Taking on the iconic role also deepened her understanding of how her portrayal affects the Latine community. Puerto Rican actor Raúl Juliá, who played Gomez Addams in 1991 and 1993, accentuated his speech patterns and accent to play up his character's theatricality. Yet, Wednesday has only been played by non-Latine actors on film and TV, like Christina Ricci in the 1991 film The Addams Family and its 1993 sequel, and Lisa Loring in the 1960s series. 
"As someone who struggled to see themselves represented in film and TV growing up, anytime I can take the chance to do a character like this and have her represent my community like Raúl Juliá in the ‘90s, that's really empowering," she says, adding that she can’t think of another Latine horror character who reaches such a vast audience. "We kind of carry that genre.”

"As someone who struggled to see themselves represented in film and TV growing up, anytime I can take the chance to do a character like this and have her represent my community like Raúl Juliá in the ‘90s, that's really empowering."

jenna ortega
Playing characters like Wednesday, who is relentless about issues she cares about, and Vada in The Fallout may spark assumptions that Ortega's pursuits as an actor go hand in hand with her advocacy for reproductive rights, gun control, and the current revolution in Iran. But that has been coincidental. She’s still learning how to navigate being vocal about issues she cares about on social media.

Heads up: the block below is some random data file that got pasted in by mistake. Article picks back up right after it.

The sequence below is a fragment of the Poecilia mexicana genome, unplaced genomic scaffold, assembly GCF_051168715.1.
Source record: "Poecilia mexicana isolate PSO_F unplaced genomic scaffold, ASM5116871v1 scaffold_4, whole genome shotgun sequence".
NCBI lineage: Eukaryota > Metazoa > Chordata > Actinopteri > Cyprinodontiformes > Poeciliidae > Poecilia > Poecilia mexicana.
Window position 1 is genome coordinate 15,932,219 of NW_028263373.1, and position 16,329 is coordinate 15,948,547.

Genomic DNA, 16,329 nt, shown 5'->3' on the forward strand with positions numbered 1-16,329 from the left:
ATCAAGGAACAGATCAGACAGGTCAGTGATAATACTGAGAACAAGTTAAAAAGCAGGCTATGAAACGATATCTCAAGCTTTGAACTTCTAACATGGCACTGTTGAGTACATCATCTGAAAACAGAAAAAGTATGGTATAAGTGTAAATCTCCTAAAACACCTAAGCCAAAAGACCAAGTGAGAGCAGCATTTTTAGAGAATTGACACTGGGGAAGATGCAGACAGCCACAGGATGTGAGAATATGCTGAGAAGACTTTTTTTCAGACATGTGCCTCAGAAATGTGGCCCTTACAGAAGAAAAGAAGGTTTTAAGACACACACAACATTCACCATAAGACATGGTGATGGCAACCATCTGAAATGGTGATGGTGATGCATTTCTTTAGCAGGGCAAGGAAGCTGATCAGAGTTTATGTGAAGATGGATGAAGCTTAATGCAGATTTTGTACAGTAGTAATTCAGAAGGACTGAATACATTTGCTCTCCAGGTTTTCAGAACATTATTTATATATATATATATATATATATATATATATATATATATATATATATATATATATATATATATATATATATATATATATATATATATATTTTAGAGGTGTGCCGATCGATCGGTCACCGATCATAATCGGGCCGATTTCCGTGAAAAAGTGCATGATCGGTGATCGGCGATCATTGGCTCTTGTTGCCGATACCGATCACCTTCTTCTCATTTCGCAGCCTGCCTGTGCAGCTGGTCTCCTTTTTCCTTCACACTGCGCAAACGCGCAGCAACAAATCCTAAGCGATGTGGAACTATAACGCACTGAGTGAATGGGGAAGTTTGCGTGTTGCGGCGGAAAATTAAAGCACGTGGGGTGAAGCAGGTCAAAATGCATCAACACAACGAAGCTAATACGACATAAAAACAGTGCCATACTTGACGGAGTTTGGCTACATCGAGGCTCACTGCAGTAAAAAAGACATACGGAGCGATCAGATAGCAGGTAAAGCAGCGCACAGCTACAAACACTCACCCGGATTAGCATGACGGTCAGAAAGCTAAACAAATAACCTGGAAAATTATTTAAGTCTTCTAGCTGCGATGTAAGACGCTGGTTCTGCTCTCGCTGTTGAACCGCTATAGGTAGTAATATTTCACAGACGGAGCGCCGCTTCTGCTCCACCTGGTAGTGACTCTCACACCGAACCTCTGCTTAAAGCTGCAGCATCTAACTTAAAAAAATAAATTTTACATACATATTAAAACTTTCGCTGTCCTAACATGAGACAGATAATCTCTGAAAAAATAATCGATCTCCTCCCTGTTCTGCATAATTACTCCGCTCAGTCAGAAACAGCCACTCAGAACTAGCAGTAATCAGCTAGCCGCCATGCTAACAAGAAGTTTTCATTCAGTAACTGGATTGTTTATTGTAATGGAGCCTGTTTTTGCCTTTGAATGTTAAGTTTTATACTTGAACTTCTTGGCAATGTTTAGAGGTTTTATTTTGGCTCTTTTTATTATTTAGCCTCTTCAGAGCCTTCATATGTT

"Whatever I post on my social or what I do, it's something that ignites something in me," Ortega says. "The way I carry myself professionally — if it does come off as more of an activist route — it's not intentional. It's just something that means a lot to me, and I would like to share that."
Even knowing her portrayal of Wednesday Addams is bound to be dissected by those who have cherished the character for decades, she remains confident. She’s coming to understand that the creative process, her assertiveness, and self-compassion — not the reviews — need to drive her. 
As she takes stock of her experience, she sees it as a wayward journey that’s included everything from taking cello and fencing lessons to learning how to walk and talk a certain way.
"Wednesday is a cool girl, and this has been a wonderful opportunity,” she says. “I fully committed to this role, but I know where I stand now about how far I can go, when to speak up more, and when to listen with new projects. I am grateful.”